Win a copy of For the Love of Paw Paws this week in the Fruit Trees forum!
  • Post Reply Bookmark Topic Watch Topic
  • New Topic
permaculture forums growies critters building homesteading energy monies kitchen purity ungarbage community wilderness fiber arts art permaculture artisans regional education experiences global resources the cider press projects digital market permies.com private forums all forums
this forum made possible by our volunteer staff, including ...
master stewards:
  • Nicole Alderman
  • r ranson
  • Anne Miller
  • paul wheaton
stewards:
  • Jocelyn Campbell
  • Mike Jay Haasl
  • Burra Maluca
garden masters:
  • James Freyr
  • Joylynn Hardesty
  • Steve Thorn
  • Greg Martin
gardeners:
  • Carla Burke
  • Dave Burton
  • Pearl Sutton

Rejuvenating dug up lawn soil?

 
Posts: 23
Location: Wisconsin
monies urban homestead
  • Mark post as helpful
  • send pies
  • Quote
  • Report post to moderator
I recently dug a 10 by 10 foot section of my front lawn to replace the soil with garden-quality dirt. I dug six inches down and now I have a pile of lawn dirt and lawn grass. I would like to turn it into garden-quality dirt for next spring.

However, I am a new gardener, and I'm not sure what to do to improve it's quality in that time. Should I just treat it as a compost dump? Should I pull a tarp over it to kill the grass? What can I do to improve the quality of my old lawn soil in time for next spring?
 
gardener
Posts: 6284
Location: Vilonia, Arkansas - Zone 7B/8A stoney, sandy loam soil pH 6.5
1033
hugelkultur dog forest garden duck fish fungi hunting books chicken writing homestead
  • Likes 1
  • Mark post as helpful
  • send pies
  • Quote
  • Report post to moderator
use that soil as one of your layering materials for your compost heap then use the rest to cap the heap so you get maximum benefits from the compost you are making.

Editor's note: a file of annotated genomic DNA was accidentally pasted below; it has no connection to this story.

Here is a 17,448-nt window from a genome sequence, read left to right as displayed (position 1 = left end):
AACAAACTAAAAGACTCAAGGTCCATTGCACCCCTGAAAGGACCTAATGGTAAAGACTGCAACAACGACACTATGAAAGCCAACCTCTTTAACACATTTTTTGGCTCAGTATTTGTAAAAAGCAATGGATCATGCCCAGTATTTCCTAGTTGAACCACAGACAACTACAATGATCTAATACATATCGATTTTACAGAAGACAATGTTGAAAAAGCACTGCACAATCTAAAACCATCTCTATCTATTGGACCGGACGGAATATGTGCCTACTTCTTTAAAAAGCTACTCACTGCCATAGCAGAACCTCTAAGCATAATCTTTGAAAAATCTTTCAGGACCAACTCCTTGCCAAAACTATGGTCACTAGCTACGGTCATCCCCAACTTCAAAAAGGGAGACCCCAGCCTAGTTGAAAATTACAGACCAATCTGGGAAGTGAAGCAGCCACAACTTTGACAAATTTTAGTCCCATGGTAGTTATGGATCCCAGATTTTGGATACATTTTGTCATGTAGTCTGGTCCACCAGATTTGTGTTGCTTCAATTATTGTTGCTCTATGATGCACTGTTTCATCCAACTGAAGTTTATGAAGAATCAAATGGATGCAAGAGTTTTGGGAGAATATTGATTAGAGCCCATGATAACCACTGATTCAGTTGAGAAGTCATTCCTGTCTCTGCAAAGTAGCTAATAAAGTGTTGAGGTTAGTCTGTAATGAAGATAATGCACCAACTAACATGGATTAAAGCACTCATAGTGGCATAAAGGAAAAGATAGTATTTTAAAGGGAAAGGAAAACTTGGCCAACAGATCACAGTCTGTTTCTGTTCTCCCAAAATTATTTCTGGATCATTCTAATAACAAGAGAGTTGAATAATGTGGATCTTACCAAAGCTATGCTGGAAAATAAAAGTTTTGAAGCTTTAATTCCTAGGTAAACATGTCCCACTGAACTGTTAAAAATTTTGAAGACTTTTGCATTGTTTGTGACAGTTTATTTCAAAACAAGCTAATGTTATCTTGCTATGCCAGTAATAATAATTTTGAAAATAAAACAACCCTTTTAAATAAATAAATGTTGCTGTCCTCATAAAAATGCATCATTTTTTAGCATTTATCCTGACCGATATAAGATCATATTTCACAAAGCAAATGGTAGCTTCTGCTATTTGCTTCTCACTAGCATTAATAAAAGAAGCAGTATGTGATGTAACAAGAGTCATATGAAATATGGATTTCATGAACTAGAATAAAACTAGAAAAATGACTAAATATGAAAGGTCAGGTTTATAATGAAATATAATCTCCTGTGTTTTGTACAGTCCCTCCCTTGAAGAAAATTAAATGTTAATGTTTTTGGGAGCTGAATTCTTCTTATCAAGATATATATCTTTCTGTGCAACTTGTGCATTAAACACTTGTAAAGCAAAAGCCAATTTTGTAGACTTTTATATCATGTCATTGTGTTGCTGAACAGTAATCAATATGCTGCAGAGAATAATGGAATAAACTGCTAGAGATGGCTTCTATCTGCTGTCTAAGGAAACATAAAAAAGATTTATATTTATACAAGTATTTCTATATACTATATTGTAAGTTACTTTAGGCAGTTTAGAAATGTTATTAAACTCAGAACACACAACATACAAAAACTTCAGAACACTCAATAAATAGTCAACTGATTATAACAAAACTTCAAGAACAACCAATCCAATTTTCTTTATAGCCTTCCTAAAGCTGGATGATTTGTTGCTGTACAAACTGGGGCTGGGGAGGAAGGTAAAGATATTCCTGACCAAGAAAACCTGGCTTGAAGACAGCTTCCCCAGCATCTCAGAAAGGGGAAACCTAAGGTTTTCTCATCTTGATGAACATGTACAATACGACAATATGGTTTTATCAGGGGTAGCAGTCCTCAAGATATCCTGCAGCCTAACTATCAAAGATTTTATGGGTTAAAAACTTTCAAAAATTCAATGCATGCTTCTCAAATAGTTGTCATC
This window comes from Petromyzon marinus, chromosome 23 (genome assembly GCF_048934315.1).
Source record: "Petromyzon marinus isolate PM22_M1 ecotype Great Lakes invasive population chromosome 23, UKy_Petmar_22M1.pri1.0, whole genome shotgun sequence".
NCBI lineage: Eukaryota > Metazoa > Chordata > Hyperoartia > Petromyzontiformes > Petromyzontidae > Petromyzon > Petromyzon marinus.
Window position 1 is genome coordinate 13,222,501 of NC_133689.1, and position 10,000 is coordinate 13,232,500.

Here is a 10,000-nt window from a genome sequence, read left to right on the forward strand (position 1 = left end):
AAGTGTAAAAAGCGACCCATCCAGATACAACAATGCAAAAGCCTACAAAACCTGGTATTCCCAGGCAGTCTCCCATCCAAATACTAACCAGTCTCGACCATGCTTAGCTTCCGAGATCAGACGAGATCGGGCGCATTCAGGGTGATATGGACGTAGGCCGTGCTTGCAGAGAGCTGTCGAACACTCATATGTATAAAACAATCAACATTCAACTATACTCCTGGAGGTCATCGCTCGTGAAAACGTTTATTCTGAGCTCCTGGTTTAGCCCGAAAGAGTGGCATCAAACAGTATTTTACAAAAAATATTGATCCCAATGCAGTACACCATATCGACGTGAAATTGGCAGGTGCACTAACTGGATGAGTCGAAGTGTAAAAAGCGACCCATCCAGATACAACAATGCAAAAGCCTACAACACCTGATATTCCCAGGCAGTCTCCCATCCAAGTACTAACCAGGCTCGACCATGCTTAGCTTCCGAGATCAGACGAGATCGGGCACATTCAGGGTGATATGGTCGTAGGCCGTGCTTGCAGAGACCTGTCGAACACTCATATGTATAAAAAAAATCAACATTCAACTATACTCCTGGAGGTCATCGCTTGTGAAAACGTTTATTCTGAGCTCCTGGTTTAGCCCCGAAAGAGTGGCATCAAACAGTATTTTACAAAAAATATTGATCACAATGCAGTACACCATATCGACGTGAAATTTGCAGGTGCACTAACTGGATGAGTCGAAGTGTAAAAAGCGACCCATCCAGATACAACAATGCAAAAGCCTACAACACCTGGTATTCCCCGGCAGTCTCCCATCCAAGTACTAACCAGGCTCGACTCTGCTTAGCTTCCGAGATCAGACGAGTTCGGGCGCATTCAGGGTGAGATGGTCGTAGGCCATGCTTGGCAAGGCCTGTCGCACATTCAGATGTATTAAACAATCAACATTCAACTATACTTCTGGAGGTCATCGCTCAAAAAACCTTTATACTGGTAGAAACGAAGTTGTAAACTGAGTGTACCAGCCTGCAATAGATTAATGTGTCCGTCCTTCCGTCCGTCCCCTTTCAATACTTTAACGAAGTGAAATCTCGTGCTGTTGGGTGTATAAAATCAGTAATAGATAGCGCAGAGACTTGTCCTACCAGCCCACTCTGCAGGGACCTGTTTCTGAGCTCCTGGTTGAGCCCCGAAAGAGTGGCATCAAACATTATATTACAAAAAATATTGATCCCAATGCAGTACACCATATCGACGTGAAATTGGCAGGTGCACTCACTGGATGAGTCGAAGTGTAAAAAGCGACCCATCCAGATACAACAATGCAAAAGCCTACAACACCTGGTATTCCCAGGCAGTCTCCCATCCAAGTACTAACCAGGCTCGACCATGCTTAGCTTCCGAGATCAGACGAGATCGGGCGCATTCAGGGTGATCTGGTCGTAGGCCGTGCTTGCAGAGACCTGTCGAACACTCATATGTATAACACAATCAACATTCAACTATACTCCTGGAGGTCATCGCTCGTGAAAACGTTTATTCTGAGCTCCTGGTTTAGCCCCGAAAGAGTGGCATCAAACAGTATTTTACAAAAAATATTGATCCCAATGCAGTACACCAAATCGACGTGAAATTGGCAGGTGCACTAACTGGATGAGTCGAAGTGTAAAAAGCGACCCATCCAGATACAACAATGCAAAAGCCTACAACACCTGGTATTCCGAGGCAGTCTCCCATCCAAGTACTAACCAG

When it is finished, just mix and use.

Redhawk
 
Phil Patterson
Posts: 23
Location: Wisconsin
monies urban homestead
  • Mark post as helpful
  • send pies
  • Quote
  • Report post to moderator

Bryant RedHawk wrote:use that soil as one of your layering materials for your compost heap then use the rest to cap the heap so you get maximum benefits from the compost you are making.
When it is finished, just mix and use.

Redhawk



Thank you, but won't the grass survive that? How much compost should I use?
 
Bryant RedHawk
gardener
Posts: 6284
Location: Vilonia, Arkansas - Zone 7B/8A stoney, sandy loam soil pH 6.5
1033
hugelkultur dog forest garden duck fish fungi hunting books chicken writing homestead
  • Likes 1
  • Mark post as helpful
  • send pies
  • Quote
  • Report post to moderator
When grass grows out of a compost cap, it is very easy to pull, then you just add that to the center of another compost heap.

BTW, grass is not something that will hurt your garden plants, just snip it off and let it become part of a mulch layer.
The grass, when continuously forced to grow from nothing, will wear out the root system and the plant will die at that point.
 
World domination requires a hollowed out volcano with good submarine access. Tiny ads are optional.
permaculture bootcamp - learn permaculture through a little hard work
https://permies.com/wiki/bootcamp
  • Post Reply Bookmark Topic Watch Topic
  • New Topic
Boost this thread!